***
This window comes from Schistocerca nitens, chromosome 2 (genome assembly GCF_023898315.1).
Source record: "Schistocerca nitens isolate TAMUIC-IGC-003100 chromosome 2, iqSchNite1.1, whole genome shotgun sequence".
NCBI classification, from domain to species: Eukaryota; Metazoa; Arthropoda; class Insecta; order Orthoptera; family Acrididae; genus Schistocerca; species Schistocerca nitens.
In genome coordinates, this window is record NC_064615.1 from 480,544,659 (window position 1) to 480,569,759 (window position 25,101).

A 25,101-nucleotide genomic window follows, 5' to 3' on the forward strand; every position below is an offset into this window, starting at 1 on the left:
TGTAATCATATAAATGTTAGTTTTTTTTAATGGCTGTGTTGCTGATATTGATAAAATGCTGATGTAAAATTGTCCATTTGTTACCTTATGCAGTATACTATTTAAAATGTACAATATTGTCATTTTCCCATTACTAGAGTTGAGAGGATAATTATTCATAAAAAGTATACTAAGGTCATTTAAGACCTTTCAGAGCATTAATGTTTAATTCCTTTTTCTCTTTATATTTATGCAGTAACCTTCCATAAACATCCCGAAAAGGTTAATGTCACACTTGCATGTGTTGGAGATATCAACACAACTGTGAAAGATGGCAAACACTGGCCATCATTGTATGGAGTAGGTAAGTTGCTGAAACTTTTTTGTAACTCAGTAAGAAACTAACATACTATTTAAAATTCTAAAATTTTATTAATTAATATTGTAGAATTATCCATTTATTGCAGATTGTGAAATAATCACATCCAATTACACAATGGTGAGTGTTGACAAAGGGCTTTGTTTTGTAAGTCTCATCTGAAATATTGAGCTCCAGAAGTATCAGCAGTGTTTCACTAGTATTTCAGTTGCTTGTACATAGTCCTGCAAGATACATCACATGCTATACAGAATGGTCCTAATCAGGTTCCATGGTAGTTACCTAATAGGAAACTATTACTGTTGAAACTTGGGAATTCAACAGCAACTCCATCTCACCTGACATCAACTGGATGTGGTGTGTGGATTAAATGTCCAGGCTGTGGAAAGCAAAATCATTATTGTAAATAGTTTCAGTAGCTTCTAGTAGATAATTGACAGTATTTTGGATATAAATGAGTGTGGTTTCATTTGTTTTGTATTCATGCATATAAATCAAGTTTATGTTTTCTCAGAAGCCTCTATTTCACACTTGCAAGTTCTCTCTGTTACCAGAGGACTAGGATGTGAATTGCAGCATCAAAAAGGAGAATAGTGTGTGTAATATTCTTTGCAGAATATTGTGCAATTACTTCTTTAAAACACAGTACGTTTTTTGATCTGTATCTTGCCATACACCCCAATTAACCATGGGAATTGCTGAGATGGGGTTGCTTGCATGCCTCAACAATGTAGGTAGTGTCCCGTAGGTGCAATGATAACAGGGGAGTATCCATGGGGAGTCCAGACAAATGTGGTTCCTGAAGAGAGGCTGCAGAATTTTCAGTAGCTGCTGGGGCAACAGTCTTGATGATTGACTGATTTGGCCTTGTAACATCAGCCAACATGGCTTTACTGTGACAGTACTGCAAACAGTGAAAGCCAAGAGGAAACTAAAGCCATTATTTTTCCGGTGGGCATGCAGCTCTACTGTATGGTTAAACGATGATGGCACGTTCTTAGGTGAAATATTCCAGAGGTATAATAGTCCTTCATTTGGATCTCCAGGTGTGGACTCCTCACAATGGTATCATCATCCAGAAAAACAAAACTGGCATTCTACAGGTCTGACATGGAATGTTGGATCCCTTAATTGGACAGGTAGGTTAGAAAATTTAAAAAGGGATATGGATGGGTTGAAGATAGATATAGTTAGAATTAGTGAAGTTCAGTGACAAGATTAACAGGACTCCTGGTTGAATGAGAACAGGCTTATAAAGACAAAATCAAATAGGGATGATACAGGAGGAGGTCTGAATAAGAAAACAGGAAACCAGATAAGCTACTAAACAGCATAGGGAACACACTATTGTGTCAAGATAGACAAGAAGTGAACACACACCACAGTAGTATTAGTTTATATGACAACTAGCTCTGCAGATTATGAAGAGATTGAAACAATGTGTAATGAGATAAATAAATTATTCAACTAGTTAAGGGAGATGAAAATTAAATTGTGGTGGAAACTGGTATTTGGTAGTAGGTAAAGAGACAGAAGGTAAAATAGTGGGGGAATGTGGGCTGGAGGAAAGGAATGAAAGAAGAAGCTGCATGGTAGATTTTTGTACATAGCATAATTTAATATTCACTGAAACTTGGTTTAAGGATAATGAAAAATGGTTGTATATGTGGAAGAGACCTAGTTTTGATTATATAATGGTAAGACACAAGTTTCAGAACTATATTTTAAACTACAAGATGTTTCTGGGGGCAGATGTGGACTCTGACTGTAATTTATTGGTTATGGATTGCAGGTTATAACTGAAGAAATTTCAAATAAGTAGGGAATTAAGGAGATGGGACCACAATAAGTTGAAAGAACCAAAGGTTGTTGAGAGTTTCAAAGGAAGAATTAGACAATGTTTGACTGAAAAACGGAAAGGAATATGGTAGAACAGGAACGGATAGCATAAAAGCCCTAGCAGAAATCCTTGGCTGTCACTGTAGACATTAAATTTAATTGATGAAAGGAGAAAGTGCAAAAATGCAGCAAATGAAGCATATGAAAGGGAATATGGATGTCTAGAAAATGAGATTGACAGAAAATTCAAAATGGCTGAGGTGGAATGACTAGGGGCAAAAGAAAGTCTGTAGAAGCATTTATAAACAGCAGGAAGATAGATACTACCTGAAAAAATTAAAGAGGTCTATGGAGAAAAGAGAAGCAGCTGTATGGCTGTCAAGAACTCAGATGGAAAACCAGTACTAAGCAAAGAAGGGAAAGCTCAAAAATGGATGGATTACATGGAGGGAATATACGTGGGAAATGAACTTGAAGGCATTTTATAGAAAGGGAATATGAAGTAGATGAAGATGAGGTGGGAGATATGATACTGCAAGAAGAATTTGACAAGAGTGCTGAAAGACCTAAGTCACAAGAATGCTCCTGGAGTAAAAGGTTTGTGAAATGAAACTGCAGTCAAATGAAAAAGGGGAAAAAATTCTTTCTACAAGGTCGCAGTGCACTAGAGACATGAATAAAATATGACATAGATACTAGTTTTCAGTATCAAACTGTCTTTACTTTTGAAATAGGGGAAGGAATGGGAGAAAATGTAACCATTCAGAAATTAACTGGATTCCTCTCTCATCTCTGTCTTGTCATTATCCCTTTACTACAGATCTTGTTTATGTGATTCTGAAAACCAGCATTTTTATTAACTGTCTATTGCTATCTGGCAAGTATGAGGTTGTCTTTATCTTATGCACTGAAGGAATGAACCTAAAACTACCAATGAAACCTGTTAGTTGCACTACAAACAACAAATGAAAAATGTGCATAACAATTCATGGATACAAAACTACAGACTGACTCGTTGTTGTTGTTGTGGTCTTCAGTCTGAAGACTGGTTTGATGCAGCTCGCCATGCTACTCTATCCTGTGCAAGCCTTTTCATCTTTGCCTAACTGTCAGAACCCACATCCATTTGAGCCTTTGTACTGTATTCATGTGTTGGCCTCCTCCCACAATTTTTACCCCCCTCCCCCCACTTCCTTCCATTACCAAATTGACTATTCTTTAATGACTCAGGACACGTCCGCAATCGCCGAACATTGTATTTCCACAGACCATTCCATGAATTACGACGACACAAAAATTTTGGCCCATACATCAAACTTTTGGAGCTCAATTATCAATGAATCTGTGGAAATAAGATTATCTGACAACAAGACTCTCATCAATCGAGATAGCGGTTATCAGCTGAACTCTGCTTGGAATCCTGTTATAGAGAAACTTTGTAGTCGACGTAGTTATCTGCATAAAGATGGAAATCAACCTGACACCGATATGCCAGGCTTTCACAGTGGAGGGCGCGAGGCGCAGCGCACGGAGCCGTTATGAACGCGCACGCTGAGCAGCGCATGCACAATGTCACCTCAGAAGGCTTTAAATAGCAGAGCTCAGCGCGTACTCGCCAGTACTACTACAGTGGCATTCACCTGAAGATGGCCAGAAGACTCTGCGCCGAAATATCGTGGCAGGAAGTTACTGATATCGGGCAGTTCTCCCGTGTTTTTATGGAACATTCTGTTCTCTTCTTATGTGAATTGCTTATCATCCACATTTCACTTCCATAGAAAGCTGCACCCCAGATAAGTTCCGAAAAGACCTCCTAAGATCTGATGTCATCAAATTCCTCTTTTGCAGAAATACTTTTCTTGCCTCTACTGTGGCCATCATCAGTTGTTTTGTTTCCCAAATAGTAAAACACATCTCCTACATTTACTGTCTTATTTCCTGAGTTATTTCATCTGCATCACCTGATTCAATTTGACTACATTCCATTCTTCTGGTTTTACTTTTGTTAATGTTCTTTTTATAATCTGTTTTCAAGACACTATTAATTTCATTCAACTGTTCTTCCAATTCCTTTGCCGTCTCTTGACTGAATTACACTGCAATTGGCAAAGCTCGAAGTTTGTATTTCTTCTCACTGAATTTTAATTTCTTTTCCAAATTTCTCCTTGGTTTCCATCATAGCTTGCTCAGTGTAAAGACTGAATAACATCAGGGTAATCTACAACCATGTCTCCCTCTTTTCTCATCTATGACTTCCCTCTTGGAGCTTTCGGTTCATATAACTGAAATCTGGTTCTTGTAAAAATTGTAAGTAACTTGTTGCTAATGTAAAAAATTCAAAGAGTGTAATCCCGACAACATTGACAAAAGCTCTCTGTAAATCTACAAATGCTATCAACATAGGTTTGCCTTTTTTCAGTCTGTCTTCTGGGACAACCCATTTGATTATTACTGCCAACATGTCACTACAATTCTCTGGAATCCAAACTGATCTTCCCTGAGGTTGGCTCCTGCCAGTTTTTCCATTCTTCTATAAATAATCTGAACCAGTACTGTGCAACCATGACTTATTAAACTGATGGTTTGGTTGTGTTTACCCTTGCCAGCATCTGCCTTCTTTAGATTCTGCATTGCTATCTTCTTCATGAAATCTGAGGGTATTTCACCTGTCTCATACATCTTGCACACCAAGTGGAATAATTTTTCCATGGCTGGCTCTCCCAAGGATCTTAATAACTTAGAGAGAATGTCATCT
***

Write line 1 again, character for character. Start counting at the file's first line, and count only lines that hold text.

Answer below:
This window comes from Schistocerca nitens, chromosome 2 (genome assembly GCF_023898315.1).